Svante Carl von Erichsen on Go WCH 4


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Thibault de Vassal    (2010-09-17)
Svante Carl von Erichsen on Go WCH #4

As you probably read in the news, Svante Carl von Erichsen won the 4th FICGS Go WCH, beating his challenger Huayong Yang 3-2, Svante Carl wins the Go championship for the 4th time in a row!

Svante Carl kindly accepted to answer a few questions on his match & computer Go:

FICGS - Hello Svante Carl, congratulations once again for winning this match against a surprising challenger who started here a few months ago with a 10 kyu rank, Huayong Yang, now rated 2438 after scoring 2 points in your 5 games match (which is a great achievement for sure). What did you think about his play & yours in these games?

Svante Carl - I think that he greatly underestimated his rank initially. As far as I know, he had not played for a long time and believed that his ability had therefore deteriorated. I do not think that you can drop more than one or at most two stones, though -- it is like cycling or swimming, you never unlearn it. I had the impression that we were quite evenly matched in summa, but our strengths are in different aspects of the game; I cannot really put my finger on the difference, though.

FICGS - After a previous win, you said that you spend a quite long time to analyze, which probably helps you to reach a higher level than 2 dan (your EGF rating) compared to OTB play... It looks obvious to me that correspondence chess moves generally ask for much more time than Go moves at a high level but I may be wrong, how much time did you spend on your longest analysis during the match? Do you remember for which move?

Svante Carl - I usually spend at least a few minutes on each move, except when the continuation is obvious. I often use more, and if I do not find a satisfactory move then, I will even postpone the move to another day, so that I can sleep over it and let my subconcious work on it.

FICGS - Do you watch other games played by your future opponent before starting your match? Do you think that this is really important in preparation like it can be in Correspondence chess?

Svante Carl - I sometimes glance over the games in the championship qualification tournament, but I do not try to prepare this way. I do not think that such preparation has any value in Go, especially in correspondence Go, since you have time during the game to do deep analysis. I usually try to take each game out of standard fuseki patterns pretty quickly, anyway. Of course, I know that my opponents in these title matches are always very tough and demand my utmost respect.

FICGS - Do you still follow the recent developments in computer Go? What do you think about the latest Go engines? How much time do we have yet before the best Go players are caught by computers according to you?

Svante Carl - I have the impression that the currently most promising technology (Monte Carlo/UCT) has the potential to achieve a rank of about 2 or 3 dan (EGF/KGS). I think that the next fundamentally new idea or breakthrough might add 2 stones, to get to 4 or 5 dan. I do not have any idea where it might go from that, but I think that it gets always harder.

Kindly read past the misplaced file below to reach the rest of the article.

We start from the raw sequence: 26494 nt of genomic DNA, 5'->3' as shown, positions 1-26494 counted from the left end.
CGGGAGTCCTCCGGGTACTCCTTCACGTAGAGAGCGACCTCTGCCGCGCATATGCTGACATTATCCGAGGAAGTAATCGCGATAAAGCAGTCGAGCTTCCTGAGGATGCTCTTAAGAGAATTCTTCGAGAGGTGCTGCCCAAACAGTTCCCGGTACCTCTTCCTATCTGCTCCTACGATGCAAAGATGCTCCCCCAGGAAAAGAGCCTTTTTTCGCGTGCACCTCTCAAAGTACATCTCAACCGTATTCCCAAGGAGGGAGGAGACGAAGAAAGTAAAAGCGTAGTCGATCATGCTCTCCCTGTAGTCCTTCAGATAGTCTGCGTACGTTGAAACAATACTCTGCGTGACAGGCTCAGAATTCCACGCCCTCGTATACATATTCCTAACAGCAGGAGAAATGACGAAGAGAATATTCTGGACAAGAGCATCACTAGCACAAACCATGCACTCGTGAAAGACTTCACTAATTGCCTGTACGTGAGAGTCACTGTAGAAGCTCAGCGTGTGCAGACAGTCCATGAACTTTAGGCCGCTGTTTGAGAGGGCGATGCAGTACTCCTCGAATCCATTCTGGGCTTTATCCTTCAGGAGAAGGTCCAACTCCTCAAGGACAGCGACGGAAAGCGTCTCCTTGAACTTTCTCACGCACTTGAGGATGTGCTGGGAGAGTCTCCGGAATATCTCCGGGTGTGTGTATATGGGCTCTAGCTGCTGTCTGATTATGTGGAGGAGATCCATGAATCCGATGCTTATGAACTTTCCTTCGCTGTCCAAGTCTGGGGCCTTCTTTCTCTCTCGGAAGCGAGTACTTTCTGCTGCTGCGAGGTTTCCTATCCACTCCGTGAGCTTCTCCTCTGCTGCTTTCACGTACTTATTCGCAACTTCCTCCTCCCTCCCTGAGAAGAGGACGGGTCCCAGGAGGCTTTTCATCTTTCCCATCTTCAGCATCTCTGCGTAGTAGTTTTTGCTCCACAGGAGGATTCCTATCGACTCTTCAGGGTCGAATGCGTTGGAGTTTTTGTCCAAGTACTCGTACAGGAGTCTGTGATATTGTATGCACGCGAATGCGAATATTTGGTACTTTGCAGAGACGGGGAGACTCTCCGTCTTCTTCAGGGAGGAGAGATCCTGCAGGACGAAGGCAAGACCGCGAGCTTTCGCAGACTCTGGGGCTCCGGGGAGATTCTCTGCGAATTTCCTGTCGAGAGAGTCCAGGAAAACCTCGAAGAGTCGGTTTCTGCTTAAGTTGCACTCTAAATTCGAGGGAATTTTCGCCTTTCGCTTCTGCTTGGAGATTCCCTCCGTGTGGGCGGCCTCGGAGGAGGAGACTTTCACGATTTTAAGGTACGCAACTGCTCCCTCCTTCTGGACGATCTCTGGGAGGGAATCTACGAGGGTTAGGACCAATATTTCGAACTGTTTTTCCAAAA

What I would find interesting is having more intermediate board sizes. The best bots are almost on par with the best professionals on 9x9 now. I would propose to try to achieve a similar level on 11x11, then 13x13, then 15x15 etc.. Regarding 9x9, I think that the currently predominant komi of 7.5 points is too big, and that this has a negative impact on the experiments because the bots do not play in a balanced environment. It might be worthwhile to introduce the Taiwan rule (last move compensation) to get more fine-grained scores.

FICGS - What programs did you use this year to analyze? (just trying, of course it may be part of your secrets ;))

Svante Carl - It is not a secret. I just use an editor, usually EidoGo or CGoban3, to visualize the variations I imagine.

FICGS - Finally, what thoughts would you like to share on your 5 games, that could help us not to miss the best times or to help us to understand the most complex moves...

Svante Carl - I cannot give a detailed commentary, but I can try to summarize my impressions.

I think that Game 5 was quite balanced until move 21, but I think that the white invasion was a bit ambitious then. Of course, White did not need to die there, but after moves 32-33 I think that Black had a good result anyway (move 32 should go out faster in my opinion; note how E14 helps Black in enclosing White).

In Game 3, I think things got quite difficult for White in the lower left, but I let him take the initiative by backing off at move 35 (I should have simply closed off F10 then). White gained control of the centre as a result, and in the large endgame, I lost too many points there.

In Game 4, I fell behind in the opening through some slow moves (there was some discussion on the Life-in-19x19 forum about this, see the link in the comments of that game). In the endgame, Black then lost some points in the centre, so that I was a bit ahead when the game timed out.

In Game 1, I made some bad decisions on the left side, and never managed to turn things around. I think I was behind by about 5 points in the end.

In Game 2, I think that Black should not have ignored move 24. After I got quite some territory from my moyo and also reduced his top side, I could play it safe.

I look forward to the games with Olivier Drouot that recently started, but I also hope that Yang Huayong will re-enter the championship cycle.